During the pandemic, transit operators suspended fare payment for safety. 

Some have started charging again, while many have decided to stay fare-free. LA Metro is piloting a fare-free system as a long-range goal, while MUNI’s proposed pilot is hotly contested.

Fare-free transit makes sense to me in rural communities and some small cities where the cost of managing cash fare payment and the negative service impacts caused by cash payment outweigh the fare revenue.

But in large urban and many small urban areas fare-free transit has predictable outcomes that concern me.

Chainsaw vs Scalpel

Wholesale fare-free systems are like using a chainsaw when a scalpel is needed. I’ve noticed transit agencies are big fans of “fare-free days” that I think just leave money on the table without achieving any long-term ridership increases.

Transit should be free for certain groups but not for others, and we already have the tools available to do this.

  1. Transit should be free for people who can’t afford it. Agencies can provide free and discounted passes via social services and nonprofit organizations that support those with lower incomes. The discount can be based on household income relative to the regional poverty level. Agencies can “piggyback” on the existing process to determine eligibility for various public benefits, automatically including transportation along with food, healthcare and other basic necessities.
  2. High school and college students should ride free, and in some systems already do (as I was writing this I learned LA Metro is planning to become the largest agency to test this in August). Agencies can build a life-long habit of public transportation use with younger people by getting them familiar when they’re young. This policy has the added benefit of an automatic transition to paid usage after years of habituation. Not all former students will keep riding once they can afford a car, but people automatically prefer things they’re familiar with and humans are habitual.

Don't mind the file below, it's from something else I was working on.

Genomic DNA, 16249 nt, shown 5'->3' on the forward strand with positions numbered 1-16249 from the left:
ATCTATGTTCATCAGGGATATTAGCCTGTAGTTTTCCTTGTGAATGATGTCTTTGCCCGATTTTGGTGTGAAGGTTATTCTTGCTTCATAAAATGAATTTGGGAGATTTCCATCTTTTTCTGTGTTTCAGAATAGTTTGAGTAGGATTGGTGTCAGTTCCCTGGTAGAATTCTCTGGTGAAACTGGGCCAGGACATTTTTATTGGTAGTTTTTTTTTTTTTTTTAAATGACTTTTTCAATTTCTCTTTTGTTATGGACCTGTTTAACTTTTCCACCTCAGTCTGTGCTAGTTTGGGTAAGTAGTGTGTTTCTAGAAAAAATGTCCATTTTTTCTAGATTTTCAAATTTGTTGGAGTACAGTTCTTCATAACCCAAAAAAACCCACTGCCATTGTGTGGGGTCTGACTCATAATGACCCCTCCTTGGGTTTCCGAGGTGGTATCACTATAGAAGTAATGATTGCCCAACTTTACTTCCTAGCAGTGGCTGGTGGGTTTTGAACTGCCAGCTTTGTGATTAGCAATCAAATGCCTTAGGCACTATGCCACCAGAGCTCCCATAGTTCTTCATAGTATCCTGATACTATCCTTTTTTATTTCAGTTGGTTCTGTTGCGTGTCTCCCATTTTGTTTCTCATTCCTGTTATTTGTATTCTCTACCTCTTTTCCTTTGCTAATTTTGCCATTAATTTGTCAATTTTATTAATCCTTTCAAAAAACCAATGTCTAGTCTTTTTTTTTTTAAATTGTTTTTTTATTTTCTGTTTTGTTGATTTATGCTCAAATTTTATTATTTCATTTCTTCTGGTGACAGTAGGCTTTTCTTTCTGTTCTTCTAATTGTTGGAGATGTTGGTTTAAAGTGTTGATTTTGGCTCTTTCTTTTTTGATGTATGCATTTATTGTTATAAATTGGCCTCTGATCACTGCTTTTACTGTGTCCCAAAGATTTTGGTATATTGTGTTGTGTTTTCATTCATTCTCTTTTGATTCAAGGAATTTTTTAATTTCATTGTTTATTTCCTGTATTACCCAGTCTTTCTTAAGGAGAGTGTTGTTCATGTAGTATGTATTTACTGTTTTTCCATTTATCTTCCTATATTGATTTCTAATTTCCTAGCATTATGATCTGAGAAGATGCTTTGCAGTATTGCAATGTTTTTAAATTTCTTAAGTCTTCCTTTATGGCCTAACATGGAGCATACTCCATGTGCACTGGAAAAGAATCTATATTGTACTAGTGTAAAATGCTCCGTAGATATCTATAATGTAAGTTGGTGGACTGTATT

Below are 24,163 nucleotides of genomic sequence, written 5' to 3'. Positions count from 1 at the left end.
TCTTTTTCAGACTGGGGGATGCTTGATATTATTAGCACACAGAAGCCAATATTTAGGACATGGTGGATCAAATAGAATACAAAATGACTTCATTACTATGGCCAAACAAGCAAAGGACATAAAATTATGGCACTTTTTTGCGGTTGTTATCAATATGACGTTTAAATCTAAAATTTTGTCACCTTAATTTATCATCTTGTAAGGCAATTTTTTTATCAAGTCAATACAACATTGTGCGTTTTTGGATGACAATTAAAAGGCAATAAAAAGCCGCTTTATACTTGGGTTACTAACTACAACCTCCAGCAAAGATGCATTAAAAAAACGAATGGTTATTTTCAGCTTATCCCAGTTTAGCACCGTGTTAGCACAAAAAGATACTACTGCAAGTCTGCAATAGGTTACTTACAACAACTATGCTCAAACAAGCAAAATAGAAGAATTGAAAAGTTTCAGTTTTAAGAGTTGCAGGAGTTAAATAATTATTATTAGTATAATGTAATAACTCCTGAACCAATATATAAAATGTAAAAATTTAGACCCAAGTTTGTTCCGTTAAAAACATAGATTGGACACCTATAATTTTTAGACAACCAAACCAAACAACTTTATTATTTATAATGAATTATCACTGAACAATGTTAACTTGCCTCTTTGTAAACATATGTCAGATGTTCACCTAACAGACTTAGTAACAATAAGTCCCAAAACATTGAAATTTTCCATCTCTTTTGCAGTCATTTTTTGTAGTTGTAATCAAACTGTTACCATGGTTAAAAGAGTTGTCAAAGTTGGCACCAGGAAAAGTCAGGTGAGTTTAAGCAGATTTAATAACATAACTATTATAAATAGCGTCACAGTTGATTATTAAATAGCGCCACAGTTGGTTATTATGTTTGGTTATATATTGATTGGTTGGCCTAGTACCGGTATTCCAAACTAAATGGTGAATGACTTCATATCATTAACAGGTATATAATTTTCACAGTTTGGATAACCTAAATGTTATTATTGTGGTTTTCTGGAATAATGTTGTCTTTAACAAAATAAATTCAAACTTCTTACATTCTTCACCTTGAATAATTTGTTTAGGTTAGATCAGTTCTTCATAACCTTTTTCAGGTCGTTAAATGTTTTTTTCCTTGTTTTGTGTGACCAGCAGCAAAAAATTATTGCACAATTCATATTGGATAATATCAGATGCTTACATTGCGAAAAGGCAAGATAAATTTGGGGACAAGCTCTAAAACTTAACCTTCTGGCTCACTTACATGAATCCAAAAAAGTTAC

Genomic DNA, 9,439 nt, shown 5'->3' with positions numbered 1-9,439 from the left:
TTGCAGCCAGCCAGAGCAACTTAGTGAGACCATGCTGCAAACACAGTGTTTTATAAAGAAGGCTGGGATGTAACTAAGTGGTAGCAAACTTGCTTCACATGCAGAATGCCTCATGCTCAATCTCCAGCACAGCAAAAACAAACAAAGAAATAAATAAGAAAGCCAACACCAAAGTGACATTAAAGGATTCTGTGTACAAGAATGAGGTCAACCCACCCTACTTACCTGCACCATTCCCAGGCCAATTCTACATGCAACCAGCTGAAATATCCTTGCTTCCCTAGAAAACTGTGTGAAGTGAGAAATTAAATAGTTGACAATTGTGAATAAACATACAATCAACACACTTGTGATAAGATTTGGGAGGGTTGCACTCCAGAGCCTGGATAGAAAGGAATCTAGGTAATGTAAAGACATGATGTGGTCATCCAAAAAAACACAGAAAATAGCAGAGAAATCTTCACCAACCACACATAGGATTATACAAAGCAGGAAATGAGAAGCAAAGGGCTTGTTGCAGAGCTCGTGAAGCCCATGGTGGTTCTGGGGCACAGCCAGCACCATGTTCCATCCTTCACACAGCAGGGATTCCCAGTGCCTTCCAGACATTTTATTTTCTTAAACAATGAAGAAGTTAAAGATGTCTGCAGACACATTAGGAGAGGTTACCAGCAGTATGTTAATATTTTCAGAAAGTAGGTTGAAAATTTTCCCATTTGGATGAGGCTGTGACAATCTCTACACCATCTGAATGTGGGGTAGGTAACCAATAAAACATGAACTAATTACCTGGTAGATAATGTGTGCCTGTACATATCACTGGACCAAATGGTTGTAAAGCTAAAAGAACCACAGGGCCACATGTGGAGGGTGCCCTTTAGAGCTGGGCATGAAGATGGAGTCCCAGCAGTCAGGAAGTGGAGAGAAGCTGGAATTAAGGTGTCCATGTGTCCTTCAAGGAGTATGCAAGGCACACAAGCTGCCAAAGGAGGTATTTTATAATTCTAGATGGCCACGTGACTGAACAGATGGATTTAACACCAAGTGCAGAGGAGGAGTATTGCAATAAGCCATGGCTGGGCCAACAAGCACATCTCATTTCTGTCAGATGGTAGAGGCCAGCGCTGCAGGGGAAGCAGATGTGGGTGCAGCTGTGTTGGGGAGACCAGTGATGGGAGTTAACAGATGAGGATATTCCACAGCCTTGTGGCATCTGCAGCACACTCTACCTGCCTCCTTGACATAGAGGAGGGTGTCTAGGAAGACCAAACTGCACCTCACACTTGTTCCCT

3. Off-peak trips should be cheaper than during peak demand. We can use behavioral economics to increase ridership at the times when buses and trains have the most capacity. This requires dynamic pricing, which I’ll write more about soon, and thus electronic payments. The airline industry has used dynamic pricing in a strategy called yield management for years, and transit shares their goal: maximize the value derived from a fixed cost and minimize empty seats.

Price Elasticity of Demand

In most cities fares don’t do that much to cover the cost of service, but that’s not their only purpose. They help “meter” demand to give riders the best experience possible.

What economists call the “price elasticity of demand” tells us that lower fares mean more people ride a lot more. 

So much more that problems arise with on-time performance, crowding, and the inability of agencies to keep up with the demand. 

The best resource I’ve found for transit demand elasticities says that every 10% fare decrease will cause a 3-5% increase in boardings (the elasticity is between -.3 and -.5). Theoretically, a 100% fare decrease could cause a 30-50% increase in boardings, all things being equal.

Some caveats about price sensitivity and elasticity:

  1. Ridership won’t increase immediately. Ridership is more price-elastic in the long-run (5+ years) than in the short-run (less than 2 years). It takes time for people to adjust their lives to be more compatible with transit ridership (where they live and work, car ownership).
  2. Price doesn’t affect everyone’s ridership equally. Counterintuitively, higher income people are more price sensitive. Here’s why: lower income people have fewer travel options now, and therefore there’s only so much more they could ride transit. Higher income people who ride very little could increase their boardings more.
  3. Free fares won’t affect ridership the same at all times of day. People are less price sensitive for work trips, so boardings will increase more dramatically for non-work trips outside of traditional and service-sector commute hours.

What’s Your Experience?

If your agency is fare-free or planning to go fare-free, drop a comment to explain your thinking and observations.

  • What benefits have you observed?
  • What downsides have you experienced?
  • What’s the budget impact – real or estimated?
  • How much of a ridership increase have you estimated or experienced?

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